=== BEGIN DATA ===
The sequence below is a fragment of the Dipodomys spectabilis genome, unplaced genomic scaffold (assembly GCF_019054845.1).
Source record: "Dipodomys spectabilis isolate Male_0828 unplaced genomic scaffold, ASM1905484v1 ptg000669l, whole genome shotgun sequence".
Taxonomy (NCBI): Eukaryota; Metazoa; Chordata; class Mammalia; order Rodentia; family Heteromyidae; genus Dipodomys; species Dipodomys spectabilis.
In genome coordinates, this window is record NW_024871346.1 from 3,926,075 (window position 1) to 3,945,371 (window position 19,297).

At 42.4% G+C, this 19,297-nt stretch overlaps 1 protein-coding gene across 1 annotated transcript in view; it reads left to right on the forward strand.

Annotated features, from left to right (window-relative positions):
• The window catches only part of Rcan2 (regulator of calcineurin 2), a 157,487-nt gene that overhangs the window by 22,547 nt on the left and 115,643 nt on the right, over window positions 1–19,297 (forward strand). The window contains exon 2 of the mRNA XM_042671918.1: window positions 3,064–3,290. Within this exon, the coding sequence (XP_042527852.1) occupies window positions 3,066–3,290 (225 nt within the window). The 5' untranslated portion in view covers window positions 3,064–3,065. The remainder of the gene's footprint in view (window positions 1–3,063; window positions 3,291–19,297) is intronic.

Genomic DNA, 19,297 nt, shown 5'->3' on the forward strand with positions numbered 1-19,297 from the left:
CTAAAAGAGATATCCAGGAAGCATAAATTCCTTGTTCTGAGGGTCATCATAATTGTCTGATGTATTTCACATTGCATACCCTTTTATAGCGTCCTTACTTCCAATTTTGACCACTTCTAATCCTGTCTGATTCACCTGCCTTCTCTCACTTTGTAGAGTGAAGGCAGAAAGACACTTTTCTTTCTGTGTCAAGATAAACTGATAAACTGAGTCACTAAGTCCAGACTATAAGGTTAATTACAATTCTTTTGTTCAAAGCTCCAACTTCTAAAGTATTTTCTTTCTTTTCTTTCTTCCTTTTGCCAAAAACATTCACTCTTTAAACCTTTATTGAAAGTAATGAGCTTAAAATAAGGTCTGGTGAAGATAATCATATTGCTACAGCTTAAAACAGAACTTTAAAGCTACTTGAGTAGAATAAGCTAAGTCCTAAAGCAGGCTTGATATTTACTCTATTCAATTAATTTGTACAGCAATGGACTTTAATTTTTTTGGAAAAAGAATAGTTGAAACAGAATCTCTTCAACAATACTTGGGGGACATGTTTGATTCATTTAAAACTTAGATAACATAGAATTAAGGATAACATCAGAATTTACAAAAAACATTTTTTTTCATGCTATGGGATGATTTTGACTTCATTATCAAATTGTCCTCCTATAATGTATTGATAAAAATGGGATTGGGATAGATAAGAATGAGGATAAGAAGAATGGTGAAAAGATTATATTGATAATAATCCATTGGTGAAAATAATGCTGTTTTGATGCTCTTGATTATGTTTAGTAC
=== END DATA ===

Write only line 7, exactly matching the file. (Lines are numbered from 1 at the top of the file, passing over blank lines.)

• The window catches only part of Rcan2 (regulator of calcineurin 2), a 157,487-nt gene that overhangs the window by 22,547 nt on the left and 115,643 nt on the right, over window positions 1–19,297 (forward strand). The window contains exon 2 of the mRNA XM_042671918.1: window positions 3,064–3,290. Within this exon, the coding sequence (XP_042527852.1) occupies window positions 3,066–3,290 (225 nt within the window). The 5' untranslated portion in view covers window positions 3,064–3,065. The remainder of the gene's footprint in view (window positions 1–3,063; window positions 3,291–19,297) is intronic.